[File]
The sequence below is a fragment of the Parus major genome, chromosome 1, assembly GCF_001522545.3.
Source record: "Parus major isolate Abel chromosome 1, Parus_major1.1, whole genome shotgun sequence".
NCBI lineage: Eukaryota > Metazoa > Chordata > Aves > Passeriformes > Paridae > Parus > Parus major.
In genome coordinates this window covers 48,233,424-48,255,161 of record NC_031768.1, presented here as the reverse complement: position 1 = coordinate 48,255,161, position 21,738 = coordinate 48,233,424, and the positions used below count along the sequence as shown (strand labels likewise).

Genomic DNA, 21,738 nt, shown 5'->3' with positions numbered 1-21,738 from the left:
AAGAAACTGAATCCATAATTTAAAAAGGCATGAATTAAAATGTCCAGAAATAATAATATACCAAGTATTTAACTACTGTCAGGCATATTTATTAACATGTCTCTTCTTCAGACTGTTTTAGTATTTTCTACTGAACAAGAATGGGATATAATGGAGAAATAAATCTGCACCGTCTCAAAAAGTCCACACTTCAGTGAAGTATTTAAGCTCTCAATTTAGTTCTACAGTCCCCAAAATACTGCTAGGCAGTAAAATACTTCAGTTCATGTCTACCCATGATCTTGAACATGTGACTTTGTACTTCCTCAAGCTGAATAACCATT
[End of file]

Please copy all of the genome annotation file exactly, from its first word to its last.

The sequence below is a fragment of the Parus major genome, chromosome 1, assembly GCF_001522545.3.
Source record: "Parus major isolate Abel chromosome 1, Parus_major1.1, whole genome shotgun sequence".
NCBI lineage: Eukaryota > Metazoa > Chordata > Aves > Passeriformes > Paridae > Parus > Parus major.
In genome coordinates this window covers 48,233,424-48,255,161 of record NC_031768.1, presented here as the reverse complement: position 1 = coordinate 48,255,161, position 21,738 = coordinate 48,233,424, and the positions used below count along the sequence as shown (strand labels likewise).

Genomic DNA, 21,738 nt, shown 5'->3' with positions numbered 1-21,738 from the left:
AAGAAACTGAATCCATAATTTAAAAAGGCATGAATTAAAATGTCCAGAAATAATAATATACCAAGTATTTAACTACTGTCAGGCATATTTATTAACATGTCTCTTCTTCAGACTGTTTTAGTATTTTCTACTGAACAAGAATGGGATATAATGGAGAAATAAATCTGCACCGTCTCAAAAAGTCCACACTTCAGTGAAGTATTTAAGCTCTCAATTTAGTTCTACAGTCCCCAAAATACTGCTAGGCAGTAAAATACTTCAGTTCATGTCTACCCATGATCTTGAACATGTGACTTTGTACTTCCTCAAGCTGAATAACCATT